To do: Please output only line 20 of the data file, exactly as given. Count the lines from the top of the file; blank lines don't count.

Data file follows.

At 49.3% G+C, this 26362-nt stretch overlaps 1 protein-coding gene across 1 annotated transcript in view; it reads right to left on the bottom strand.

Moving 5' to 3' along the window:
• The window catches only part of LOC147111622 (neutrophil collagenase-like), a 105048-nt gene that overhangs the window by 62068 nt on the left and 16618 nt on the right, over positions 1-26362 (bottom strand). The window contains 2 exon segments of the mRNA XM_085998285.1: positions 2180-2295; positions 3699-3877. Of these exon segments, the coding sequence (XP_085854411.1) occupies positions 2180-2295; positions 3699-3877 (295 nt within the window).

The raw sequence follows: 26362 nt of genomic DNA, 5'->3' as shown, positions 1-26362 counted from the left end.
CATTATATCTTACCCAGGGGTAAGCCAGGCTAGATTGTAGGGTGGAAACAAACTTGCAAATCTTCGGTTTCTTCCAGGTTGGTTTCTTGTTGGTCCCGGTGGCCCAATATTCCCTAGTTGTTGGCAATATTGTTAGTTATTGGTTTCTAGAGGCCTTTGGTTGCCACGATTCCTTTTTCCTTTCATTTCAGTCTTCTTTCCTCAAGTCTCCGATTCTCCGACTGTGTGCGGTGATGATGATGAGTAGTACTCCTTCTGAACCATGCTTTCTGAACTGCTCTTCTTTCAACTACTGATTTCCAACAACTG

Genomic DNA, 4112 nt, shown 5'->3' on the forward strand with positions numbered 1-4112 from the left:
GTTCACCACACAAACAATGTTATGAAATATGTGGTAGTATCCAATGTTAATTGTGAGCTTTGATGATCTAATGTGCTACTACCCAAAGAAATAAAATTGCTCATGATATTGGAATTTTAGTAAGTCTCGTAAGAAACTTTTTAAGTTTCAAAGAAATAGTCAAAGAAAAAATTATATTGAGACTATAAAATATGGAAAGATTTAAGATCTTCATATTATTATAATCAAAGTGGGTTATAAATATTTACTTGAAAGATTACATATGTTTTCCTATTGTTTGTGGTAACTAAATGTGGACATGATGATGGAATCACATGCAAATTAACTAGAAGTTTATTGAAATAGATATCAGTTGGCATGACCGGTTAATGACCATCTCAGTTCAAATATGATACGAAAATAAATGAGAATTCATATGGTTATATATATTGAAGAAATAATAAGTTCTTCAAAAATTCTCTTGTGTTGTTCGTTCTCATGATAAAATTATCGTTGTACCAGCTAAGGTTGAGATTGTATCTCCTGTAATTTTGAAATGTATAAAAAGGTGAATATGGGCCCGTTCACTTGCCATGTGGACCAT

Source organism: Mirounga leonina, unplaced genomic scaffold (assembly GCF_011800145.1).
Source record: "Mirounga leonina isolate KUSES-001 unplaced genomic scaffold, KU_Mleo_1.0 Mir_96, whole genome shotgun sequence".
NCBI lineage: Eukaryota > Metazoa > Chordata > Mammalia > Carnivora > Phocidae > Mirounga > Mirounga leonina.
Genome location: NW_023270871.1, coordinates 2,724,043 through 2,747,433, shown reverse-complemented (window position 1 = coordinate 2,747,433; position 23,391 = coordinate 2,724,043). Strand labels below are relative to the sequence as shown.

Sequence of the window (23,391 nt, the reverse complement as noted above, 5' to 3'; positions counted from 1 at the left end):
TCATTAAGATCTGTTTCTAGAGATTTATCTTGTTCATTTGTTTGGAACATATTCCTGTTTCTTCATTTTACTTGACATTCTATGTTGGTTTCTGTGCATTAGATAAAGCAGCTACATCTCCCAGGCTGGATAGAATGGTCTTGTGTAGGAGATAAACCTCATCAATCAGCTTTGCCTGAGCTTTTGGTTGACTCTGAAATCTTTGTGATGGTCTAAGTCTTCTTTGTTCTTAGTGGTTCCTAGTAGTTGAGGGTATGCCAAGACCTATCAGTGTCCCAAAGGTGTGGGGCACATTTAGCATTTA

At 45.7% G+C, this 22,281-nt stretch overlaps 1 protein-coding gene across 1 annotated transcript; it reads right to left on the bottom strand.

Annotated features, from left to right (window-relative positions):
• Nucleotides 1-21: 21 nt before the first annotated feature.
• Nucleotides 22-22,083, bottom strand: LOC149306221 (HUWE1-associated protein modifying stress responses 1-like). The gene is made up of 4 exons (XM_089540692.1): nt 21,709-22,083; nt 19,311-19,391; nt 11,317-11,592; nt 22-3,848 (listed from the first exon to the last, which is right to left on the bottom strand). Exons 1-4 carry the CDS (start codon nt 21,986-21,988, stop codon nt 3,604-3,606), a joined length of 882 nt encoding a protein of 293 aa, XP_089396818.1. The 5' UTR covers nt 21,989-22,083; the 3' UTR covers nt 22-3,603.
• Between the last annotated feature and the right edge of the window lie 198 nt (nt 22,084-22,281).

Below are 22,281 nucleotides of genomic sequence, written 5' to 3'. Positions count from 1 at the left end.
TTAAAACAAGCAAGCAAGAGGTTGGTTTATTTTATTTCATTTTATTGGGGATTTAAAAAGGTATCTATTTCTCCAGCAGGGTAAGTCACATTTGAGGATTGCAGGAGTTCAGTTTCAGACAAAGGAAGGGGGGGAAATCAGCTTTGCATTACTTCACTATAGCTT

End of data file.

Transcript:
TTAAAACAAGCAAGCAAGAGGTTGGTTTATTTTATTTCATTTTATTGGGGATTTAAAAAGGTATCTATTTCTCCAGCAGGGTAAGTCACATTTGAGGATTGCAGGAGTTCAGTTTCAGACAAAGGAAGGGGGGGAAATCAGCTTTGCATTACTTCACTATAGCTT